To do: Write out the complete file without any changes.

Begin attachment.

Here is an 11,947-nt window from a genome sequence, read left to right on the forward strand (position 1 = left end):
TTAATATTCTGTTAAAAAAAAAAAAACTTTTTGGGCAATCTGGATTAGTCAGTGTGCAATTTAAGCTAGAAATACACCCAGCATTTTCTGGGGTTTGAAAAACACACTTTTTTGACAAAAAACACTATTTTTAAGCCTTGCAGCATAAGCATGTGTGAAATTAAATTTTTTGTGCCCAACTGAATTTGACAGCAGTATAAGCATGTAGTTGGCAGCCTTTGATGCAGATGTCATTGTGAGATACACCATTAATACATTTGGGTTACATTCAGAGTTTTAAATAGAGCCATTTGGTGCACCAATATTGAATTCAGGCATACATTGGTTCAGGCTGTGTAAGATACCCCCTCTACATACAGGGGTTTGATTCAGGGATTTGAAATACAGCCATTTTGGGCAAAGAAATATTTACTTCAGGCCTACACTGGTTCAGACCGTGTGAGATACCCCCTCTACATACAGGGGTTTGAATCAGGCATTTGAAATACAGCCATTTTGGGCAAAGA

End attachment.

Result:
Here is an 11,947-nt window from a genome sequence, read left to right on the forward strand (position 1 = left end):
TTAATATTCTGTTAAAAAAAAAAAAACTTTTTGGGCAATCTGGATTAGTCAGTGTGCAATTTAAGCTAGAAATACACCCAGCATTTTCTGGGGTTTGAAAAACACACTTTTTTGACAAAAAACACTATTTTTAAGCCTTGCAGCATAAGCATGTGTGAAATTAAATTTTTTGTGCCCAACTGAATTTGACAGCAGTATAAGCATGTAGTTGGCAGCCTTTGATGCAGATGTCATTGTGAGATACACCATTAATACATTTGGGTTACATTCAGAGTTTTAAATAGAGCCATTTGGTGCACCAATATTGAATTCAGGCATACATTGGTTCAGGCTGTGTAAGATACCCCCTCTACATACAGGGGTTTGATTCAGGGATTTGAAATACAGCCATTTTGGGCAAAGAAATATTTACTTCAGGCCTACACTGGTTCAGACCGTGTGAGATACCCCCTCTACATACAGGGGTTTGAATCAGGCATTTGAAATACAGCCATTTTGGGCAAAGA